By Stacy M. Brown, NNPA Newswire Senior National Correspondent
Determining that “enough is enough,” President Joe Biden announced a series of executive actions to reduce gun violence.
Vice President Kamala Harris joined the commander-in-chief in calling on Congress to pass more extensive gun-control legislation.
“This is an epidemic, for God’s sake, and it has to stop,” President Biden remarked outside of the White House in the Rose Garden.
Vice President Harris said she had seen gun violence up close.
“I have looked at autopsy photographs. I have seen with my own two eyes what a bullet can do to the human body,” the vice president noted.
“I have held hands with the hands of parents who have lost a child. I have seen children who were traumatized by the loss of a parent or sibling. And I have fought my entire career to end this violence and to pass reasonable gun safety laws.”
Vice President Harris continued:
“Time and again, as progress has stalled, we have all asked, ‘What are we waiting for?’ Because we aren’t waiting for a tragedy; I know that. We’ve had more tragedy than we can bear. We aren’t waiting for solutions either because the solutions exist. They already exist.”
The executive orders issued include:
Directing the Justice Department (DOJ) to propose a rule within 30 days to help stop ghost guns’ proliferation – firearms assembled from kits that often lack serial numbers and are difficult to trace.
Directing the DOJ to craft a rule within 60 days, which clarifies the point at which a stabilizing arm brace effectively turns a pistol into a short-barreled rifle, subjecting that firearm to additional regulations.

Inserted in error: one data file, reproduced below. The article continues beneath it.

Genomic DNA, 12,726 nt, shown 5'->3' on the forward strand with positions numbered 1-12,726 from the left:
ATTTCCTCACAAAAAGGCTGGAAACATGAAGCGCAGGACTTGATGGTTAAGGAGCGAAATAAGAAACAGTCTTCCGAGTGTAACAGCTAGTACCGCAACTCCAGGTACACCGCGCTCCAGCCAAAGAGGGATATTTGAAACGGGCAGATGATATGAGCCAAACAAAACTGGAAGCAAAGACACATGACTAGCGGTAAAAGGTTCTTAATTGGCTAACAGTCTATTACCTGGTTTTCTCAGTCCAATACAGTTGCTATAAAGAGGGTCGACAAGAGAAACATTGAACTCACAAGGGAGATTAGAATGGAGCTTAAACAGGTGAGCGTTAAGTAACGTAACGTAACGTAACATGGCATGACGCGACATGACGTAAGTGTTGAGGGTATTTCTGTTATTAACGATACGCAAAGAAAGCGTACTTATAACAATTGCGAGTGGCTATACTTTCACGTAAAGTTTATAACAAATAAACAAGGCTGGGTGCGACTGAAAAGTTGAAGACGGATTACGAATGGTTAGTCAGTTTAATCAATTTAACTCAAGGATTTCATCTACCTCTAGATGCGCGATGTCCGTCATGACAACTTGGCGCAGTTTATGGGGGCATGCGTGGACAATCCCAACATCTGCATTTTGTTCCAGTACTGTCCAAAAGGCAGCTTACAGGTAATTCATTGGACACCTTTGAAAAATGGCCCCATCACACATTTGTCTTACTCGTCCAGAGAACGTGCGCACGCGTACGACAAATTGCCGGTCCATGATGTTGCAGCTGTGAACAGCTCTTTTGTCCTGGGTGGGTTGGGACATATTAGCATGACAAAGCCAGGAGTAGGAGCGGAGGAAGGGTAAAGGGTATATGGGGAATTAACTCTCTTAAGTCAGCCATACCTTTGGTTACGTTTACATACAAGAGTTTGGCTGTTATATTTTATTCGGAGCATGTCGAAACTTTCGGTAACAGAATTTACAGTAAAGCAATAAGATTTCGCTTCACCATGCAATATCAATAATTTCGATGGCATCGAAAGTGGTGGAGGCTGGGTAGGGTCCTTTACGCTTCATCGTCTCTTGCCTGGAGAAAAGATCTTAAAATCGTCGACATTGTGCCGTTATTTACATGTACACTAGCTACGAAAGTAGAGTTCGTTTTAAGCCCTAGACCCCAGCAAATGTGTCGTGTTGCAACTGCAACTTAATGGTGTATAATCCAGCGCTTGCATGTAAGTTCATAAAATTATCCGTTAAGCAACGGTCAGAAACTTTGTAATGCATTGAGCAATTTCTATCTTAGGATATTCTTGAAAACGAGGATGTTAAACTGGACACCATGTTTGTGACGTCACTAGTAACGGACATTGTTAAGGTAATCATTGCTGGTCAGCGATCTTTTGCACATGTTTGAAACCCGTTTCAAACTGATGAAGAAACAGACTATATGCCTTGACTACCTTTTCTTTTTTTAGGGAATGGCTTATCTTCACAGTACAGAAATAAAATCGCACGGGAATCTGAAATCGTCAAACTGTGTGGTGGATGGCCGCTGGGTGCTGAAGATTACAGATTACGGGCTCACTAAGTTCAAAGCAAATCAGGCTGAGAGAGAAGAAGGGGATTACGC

Directing the DOJ to publish within 60 days, model red-flag legislation, which lets law enforcement officers or family members ask a court to bar someone from accessing guns under certain circumstances temporarily. The White House says the model legislation will make it easier for states to pass their own versions of that law.
Directing the DOJ to issue a comprehensive report on gun trafficking.
The actions arrive after several recent mass shootings in the United States, including South Carolina, on April 7.
In that incident, former NFL player Phillip Adams murdered five people, including two young children, at a doctor’s home.
Phillips then fatally shot himself.
“This gun violence in our neighborhood is having a profound impact on our children, even if they’re never involved in pulling the trigger or being the victim of — on the other side of a trigger,” President Biden said.
“For a fraction of the cost of gun violence, we can save lives, create safe and healthy communities, and build economies that work for all of us, and save billions of American dollars.”